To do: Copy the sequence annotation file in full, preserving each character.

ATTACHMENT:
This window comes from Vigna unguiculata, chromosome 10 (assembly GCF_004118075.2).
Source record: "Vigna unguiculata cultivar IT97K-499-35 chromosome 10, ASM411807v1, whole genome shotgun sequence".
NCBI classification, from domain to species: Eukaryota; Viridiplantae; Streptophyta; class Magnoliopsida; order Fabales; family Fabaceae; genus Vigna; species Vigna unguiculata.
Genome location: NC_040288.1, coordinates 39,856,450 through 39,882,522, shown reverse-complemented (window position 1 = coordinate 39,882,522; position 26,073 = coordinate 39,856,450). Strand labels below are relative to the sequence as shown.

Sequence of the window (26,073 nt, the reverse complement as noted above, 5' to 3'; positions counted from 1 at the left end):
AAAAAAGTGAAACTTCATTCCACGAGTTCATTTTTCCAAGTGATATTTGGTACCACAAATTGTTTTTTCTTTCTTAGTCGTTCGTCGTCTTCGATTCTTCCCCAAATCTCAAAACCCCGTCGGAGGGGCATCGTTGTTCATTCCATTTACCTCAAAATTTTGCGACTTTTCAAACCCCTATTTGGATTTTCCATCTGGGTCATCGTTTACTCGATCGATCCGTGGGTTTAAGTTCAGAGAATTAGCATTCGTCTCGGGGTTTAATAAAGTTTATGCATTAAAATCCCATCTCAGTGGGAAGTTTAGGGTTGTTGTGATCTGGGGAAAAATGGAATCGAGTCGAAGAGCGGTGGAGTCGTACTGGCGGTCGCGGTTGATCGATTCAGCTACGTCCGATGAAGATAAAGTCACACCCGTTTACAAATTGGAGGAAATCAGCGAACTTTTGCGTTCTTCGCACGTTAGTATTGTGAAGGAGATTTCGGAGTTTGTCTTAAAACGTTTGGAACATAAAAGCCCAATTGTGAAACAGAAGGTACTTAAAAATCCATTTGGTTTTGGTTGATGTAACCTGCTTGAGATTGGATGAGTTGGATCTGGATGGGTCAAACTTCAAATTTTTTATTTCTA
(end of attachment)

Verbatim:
This window comes from Vigna unguiculata, chromosome 10 (assembly GCF_004118075.2).
Source record: "Vigna unguiculata cultivar IT97K-499-35 chromosome 10, ASM411807v1, whole genome shotgun sequence".
NCBI classification, from domain to species: Eukaryota; Viridiplantae; Streptophyta; class Magnoliopsida; order Fabales; family Fabaceae; genus Vigna; species Vigna unguiculata.
Genome location: NC_040288.1, coordinates 39,856,450 through 39,882,522, shown reverse-complemented (window position 1 = coordinate 39,882,522; position 26,073 = coordinate 39,856,450). Strand labels below are relative to the sequence as shown.

Sequence of the window (26,073 nt, the reverse complement as noted above, 5' to 3'; positions counted from 1 at the left end):
AAAAAAGTGAAACTTCATTCCACGAGTTCATTTTTCCAAGTGATATTTGGTACCACAAATTGTTTTTTCTTTCTTAGTCGTTCGTCGTCTTCGATTCTTCCCCAAATCTCAAAACCCCGTCGGAGGGGCATCGTTGTTCATTCCATTTACCTCAAAATTTTGCGACTTTTCAAACCCCTATTTGGATTTTCCATCTGGGTCATCGTTTACTCGATCGATCCGTGGGTTTAAGTTCAGAGAATTAGCATTCGTCTCGGGGTTTAATAAAGTTTATGCATTAAAATCCCATCTCAGTGGGAAGTTTAGGGTTGTTGTGATCTGGGGAAAAATGGAATCGAGTCGAAGAGCGGTGGAGTCGTACTGGCGGTCGCGGTTGATCGATTCAGCTACGTCCGATGAAGATAAAGTCACACCCGTTTACAAATTGGAGGAAATCAGCGAACTTTTGCGTTCTTCGCACGTTAGTATTGTGAAGGAGATTTCGGAGTTTGTCTTAAAACGTTTGGAACATAAAAGCCCAATTGTGAAACAGAAGGTACTTAAAAATCCATTTGGTTTTGGTTGATGTAACCTGCTTGAGATTGGATGAGTTGGATCTGGATGGGTCAAACTTCAAATTTTTTATTTCTA